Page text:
I think the answer is: pay what I can on April 15, pay 20 percent over the rest of the year, and keep my eyes open for places to catch up, because I’ll need to catch up at some point.
The only thing you must do is file together, so you can figure out what makes sense for you both individually and as a team. This is where having an accountant really proves its worth.
Every month, I need to put 20 percent of my income towards taxes, 20 percent towards debt, and 10 percent towards savings.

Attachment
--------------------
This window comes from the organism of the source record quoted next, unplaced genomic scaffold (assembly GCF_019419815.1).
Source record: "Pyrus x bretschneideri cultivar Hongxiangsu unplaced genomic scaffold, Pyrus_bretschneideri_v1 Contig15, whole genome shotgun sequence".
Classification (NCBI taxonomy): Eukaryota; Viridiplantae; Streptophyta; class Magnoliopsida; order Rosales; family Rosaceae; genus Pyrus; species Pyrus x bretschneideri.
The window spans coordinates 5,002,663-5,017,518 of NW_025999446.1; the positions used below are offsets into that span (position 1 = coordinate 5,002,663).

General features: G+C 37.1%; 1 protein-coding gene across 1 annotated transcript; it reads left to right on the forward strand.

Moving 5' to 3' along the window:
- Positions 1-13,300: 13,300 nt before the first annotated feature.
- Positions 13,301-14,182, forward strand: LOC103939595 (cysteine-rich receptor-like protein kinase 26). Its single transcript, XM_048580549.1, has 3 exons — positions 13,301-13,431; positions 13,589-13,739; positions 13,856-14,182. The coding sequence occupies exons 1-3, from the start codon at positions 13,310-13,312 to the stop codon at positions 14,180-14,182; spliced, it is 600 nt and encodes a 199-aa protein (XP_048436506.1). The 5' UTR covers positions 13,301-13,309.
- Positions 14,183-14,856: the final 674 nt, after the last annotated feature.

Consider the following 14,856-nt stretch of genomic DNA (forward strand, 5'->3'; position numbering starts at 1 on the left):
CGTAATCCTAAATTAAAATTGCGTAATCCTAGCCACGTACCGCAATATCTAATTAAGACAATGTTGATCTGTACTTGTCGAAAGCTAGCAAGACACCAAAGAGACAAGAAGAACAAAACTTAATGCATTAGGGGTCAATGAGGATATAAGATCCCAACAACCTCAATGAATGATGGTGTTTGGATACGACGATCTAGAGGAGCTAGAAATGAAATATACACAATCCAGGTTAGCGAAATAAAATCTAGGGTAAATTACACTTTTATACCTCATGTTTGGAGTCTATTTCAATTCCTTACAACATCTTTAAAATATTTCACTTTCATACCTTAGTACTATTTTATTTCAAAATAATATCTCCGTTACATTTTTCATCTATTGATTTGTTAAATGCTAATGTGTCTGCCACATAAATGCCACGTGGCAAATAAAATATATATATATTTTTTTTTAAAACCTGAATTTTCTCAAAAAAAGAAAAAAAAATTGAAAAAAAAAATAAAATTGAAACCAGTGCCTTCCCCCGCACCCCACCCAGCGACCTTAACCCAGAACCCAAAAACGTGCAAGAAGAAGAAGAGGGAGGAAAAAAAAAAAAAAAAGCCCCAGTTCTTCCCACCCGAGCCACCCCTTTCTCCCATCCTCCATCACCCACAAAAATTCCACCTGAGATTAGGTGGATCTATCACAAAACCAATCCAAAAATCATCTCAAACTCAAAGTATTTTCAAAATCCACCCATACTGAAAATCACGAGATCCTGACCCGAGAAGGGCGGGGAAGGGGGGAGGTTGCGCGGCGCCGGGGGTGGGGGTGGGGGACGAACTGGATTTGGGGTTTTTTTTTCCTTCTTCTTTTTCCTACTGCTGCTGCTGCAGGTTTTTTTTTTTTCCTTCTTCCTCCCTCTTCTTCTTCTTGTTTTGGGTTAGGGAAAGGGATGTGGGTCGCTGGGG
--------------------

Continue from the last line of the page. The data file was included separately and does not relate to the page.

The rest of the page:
Now, just to be clear, I think taxes are great. I’m happy to pay my share. But sometimes you can get a number like that and think “wow, that means I’m going to have to spend the entire year staying in the same place.”
“Having a high tax bill is always good news for me, because it means I had high income.”
“So I ended up paying $38,800 in taxes for 2014. That breaks down to $23,878 for federal income taxes, $5,955 for state income taxes, $7,254 for Social Security, and $1,713 for Medicare.”
I’m curious to know how other freelancers, small business owners, and variable income earners handle the “estimated income” discussion. Do you provide extrapolated income data based on the first quarter of the current tax year? Do you consider how your income rose and fell in previous years and estimate accordingly?